Dec 21, 2016

[Movies] Four Rooms (1995)

While Netflix has proven to be more and more of a contender in the original programming department, I do appreciate how the iFlix content library has more titles and a greater range of options. And given how Tobie and I haven't had cable TV in years, I find myself going back into the habit of using iFlix for scratching that desire to watch a movie at random more and more.

Our latest venture ended up being Four Rooms, a somewhat older gem that I was too young to appreciate or really know about at the time of its release. Its main claim to fame is how it's not really just one movie but actually four different stories told by four different directors contained in a single movie.

They tie everything together with the setting (the hotel) and the lead character of sorts, but everything else is sort of out the window. But how this all comes together made for a clever, unique movie experience the likes of which I've yet to see in more recent movie releases.

Synopsis: Four Rooms is an America anthology comedy movie written and directed by Alison Anders, Alexandre Rockwell, Robert Rodriguez, and Quentin Tarantino. The four stories depicted in the movie as rooms are all loosely based on the adult short fiction work of Roald Dahl.

The movie takes place at a hotel known as the Hotel Mon Signor in Los Angeles. Ted (Tim Roth) is the bellhop at the hotel and his encounters with the guests of various rooms represent the four stories of the movie. The Honeymoon Suite has a coven of witches trying to bring back their goddess. Room 404 has a tense hostage situation involving Sigfried (David Porval) and his wife Angela (Jennifer Beals). Room 309 has a husband (Antonio Banderas) and his wife (Tamlyn Tomita) leaving their kids under the care of Ted while the enjoy their evening. And the Penthouse contains the Man from Hollywood and a rather risky bet.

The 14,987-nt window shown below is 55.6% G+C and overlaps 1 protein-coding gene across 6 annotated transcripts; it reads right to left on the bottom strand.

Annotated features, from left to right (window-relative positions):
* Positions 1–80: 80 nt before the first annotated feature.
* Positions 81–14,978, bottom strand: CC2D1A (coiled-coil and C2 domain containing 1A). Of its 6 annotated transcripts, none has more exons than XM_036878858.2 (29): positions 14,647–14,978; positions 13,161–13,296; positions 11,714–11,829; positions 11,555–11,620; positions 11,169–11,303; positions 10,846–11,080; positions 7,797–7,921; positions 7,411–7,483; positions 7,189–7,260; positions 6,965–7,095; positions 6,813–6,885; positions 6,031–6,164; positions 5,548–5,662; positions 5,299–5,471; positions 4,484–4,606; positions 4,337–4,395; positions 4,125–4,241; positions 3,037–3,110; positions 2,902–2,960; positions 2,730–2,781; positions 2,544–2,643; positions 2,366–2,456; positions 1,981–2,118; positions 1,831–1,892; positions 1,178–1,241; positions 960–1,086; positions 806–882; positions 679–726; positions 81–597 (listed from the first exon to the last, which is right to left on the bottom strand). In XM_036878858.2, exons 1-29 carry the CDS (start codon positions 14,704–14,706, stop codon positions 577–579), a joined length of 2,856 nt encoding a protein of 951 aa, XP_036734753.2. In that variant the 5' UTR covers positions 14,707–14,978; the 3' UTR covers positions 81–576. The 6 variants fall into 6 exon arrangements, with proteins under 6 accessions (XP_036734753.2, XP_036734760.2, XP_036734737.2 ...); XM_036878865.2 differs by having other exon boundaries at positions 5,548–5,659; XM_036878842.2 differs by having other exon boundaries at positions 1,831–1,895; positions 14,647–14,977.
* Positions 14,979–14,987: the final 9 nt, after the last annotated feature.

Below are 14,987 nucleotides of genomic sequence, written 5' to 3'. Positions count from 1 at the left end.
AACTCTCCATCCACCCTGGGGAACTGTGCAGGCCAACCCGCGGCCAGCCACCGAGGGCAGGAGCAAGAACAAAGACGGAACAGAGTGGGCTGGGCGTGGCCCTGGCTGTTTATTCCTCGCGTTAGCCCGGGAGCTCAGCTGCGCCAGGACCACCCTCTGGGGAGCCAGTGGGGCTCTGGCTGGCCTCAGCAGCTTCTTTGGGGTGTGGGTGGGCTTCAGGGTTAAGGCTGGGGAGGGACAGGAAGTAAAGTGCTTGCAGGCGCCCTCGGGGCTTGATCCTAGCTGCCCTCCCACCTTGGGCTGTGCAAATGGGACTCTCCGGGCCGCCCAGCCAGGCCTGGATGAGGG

Ted has a bit of his own story between the room sessions that acts as a framing device for things. But it's not all that involving - you're really here to see what goes one behind those closed doors.

What I Liked: Tim Roth was scary brilliant in this movie and totally different from his later TV roles like how he was on Lie to Me. I did not expect him to be all that crazy funny in the physical comedy department. Plus even his mannerism and demeanor as the bellhop was funny as heck as well. So yeah, huzzah for acting range indeed.

Of the four stories I'll admit that I enjoyed the first one with the witches the most. It was definitely more peculiar but the overall impact was pretty brilliant and Roth played off the witches quite well there. The Man from Hollywood wasn't too bad either, but I'll admit that my appreciation for the story had more to do with being familiar with the original Roald Dahl short story that this segment had been based on.

What Could Have Been Better: Not all four stories were equally enjoyable. The second piece involving the husband holding his wife hostage because reasons. It just didn't grip me and I never felt all that involved. The third story with the kids also felt like it had odd pacing and it didn't quite go as far as expected. But at least the twist at the end was quite rewarding.

The premise of the hotel has a framing device worked well enough I suppose but there was still that feeling of disconnection as things didn't quite flow all that well from one room-based story to another. And maybe this is also why not many folks have attempted similar anthology movies.

TL;DR: I think I appreciate Four Rooms more as an experimental endeavor than for its subject matter precisely. Like in any short story anthology, each tale is sort of hit or miss and some you will like and some you won't - you may not agree with which stories rose to the top for you. Thus the movie gets a decent rating of 3.5 hijinks that Ted gets into out of a possible 5.

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